The October Crisis: A Personal Experience
Each year, the month of October, with its cooler weather and greyer skies, brings to mind the events that shook Montréal and Canada in October 1970.
The infamous October Crisis began on October 5, 1970, when a cell of the Front de libération du Québec (FLQ, Quebec Liberation Front), a radical movement founded in 1963, abducted James Richard Cross, the British Trade Commissioner in Montréal. On October 10, another FLQ cell sprang into action, kidnapping Pierre Laporte, Quebec’s Minister of Labour. That sort of thing was unheard of in Canada. Rumours abounded. Was it the beginning of an insurrection? Was Quebec going to become another Cuba or another Northern Ireland? The Canadian Army was called in to back up the police force, whose officers were exhausted.
Then, at dawn on October 16, the federal government invoked the formidable War Measures Act. It was the first time civil liberties were suspended in Canada outside the context of war. Some 500 people were arrested and detained without a warrant. The following day, Laporte’s kidnappers responded by killing their hostage. It was the first political assassination in Canada since the murder of Thomas D’Arcy McGee in 1868. Fortunately, Cross was released on December 3.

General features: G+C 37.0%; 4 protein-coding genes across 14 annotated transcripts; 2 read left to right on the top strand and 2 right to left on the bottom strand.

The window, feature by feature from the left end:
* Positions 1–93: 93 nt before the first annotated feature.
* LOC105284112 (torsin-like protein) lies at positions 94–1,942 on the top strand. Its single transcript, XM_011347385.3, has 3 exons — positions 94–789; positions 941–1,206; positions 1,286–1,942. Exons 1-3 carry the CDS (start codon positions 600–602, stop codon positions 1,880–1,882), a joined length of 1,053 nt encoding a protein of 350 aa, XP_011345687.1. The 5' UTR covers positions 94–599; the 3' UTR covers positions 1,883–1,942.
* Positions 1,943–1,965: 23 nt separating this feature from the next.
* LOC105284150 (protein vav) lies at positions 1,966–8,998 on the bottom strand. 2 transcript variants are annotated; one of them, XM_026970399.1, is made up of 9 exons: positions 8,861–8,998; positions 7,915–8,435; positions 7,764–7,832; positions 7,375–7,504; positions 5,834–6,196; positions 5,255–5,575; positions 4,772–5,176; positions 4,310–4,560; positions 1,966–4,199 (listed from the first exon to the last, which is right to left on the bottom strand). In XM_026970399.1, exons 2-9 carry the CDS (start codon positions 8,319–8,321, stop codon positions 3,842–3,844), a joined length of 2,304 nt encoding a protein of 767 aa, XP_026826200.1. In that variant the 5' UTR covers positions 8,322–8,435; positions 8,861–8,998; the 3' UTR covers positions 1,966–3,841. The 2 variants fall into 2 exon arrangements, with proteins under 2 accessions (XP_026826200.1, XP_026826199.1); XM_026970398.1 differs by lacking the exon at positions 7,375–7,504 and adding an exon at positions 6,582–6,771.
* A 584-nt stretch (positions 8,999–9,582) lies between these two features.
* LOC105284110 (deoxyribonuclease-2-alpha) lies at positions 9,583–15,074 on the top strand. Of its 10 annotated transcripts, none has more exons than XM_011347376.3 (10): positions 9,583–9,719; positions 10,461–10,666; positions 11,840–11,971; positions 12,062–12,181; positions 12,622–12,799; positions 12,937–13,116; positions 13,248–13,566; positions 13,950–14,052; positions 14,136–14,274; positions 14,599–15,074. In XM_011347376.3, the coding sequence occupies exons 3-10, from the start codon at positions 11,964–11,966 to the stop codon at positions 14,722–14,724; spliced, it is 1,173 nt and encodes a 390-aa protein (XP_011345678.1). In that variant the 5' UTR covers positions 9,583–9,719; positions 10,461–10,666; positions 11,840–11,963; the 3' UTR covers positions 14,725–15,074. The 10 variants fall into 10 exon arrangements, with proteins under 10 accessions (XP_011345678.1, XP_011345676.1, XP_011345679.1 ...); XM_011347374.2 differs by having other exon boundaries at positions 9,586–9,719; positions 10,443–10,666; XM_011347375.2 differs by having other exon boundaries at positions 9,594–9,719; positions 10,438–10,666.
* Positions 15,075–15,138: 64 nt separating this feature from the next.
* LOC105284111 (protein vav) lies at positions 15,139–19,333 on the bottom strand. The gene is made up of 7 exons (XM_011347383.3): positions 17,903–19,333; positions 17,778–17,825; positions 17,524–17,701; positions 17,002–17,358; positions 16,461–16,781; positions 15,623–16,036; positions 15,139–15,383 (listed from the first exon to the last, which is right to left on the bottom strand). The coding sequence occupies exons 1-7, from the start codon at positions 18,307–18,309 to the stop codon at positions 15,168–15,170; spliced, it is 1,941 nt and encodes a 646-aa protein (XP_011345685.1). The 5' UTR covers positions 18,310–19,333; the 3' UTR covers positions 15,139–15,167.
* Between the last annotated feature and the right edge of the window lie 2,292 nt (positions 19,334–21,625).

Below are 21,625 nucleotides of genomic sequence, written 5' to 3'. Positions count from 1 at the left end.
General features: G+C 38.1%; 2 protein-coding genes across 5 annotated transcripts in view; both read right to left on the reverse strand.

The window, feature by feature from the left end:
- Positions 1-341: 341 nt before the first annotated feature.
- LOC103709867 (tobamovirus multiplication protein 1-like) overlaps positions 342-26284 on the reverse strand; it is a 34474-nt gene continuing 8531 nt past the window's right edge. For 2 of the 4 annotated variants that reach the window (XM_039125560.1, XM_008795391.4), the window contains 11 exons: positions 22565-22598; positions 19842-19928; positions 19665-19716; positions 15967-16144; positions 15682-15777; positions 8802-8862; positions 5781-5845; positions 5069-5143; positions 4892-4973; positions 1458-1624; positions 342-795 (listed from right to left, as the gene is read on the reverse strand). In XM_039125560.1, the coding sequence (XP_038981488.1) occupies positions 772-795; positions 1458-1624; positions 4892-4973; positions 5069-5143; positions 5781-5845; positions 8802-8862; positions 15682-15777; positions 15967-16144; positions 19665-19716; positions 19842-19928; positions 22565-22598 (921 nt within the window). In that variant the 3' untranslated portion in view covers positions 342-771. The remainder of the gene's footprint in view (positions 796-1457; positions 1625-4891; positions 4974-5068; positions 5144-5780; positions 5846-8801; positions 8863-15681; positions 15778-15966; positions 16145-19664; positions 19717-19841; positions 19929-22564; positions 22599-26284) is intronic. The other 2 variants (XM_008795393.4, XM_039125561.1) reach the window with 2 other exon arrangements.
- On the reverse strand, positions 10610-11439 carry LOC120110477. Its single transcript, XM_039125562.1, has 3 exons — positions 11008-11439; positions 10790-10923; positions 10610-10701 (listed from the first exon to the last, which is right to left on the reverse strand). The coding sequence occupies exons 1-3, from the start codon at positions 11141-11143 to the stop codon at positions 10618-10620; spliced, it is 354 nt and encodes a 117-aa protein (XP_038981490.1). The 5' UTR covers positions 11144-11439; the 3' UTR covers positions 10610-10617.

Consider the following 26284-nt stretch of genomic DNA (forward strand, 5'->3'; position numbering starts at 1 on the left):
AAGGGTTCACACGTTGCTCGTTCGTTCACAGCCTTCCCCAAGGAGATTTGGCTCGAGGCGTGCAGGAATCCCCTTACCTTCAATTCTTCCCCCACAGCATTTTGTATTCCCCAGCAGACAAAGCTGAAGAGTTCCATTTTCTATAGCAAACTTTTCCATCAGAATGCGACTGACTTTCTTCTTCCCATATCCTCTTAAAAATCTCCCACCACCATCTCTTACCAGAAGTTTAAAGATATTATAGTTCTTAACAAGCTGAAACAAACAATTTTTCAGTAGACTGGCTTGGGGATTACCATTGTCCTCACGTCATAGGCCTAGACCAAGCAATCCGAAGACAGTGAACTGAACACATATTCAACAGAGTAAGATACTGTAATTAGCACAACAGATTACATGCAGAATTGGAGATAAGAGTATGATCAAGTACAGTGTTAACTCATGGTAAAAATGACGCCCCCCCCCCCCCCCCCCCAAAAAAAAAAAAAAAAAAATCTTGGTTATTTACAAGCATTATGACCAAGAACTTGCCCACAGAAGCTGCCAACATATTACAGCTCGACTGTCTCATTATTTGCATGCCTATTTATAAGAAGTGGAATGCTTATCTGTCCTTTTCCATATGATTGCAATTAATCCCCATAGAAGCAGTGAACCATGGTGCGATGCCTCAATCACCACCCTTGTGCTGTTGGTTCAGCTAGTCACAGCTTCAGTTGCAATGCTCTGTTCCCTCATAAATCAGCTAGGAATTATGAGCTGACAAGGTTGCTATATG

This somber period is presented in the new Canadian History Hall with texts, images and audiovisual material, accompanied by artifacts. The Museum wanted to give the October Crisis a human face, and Robert Côté helped us do that with great enthusiasm. Mr. Côté, a former Chief Inspector of the Montréal police, was the head of its bomb squad in the 1960s.
Still young and full of life, Robert Côté, who is now 80, generously gave us a pair of pliers that he purchased back then for a few dollars at a hardware store and used many times to defuse bombs, a task that put his life at risk. With Mr. Côté’s support, we were also able to borrow a Spooner bomb disposal suit from the Montréal police museum. Mr. Côté wore the suit when handling bombs.
The October Crisis caused upheaval in Canadian society as a whole and raised difficult questions about violence, the independence movement, the far left, and the powers of the army, the police and the judicial system. But it was also experienced first-hand, on a very personal level, by many people who dealt with it. By sharing his memories of that time, Mr. Côté has allowed us to present the human side of the October Crisis in the Canadian History Hall.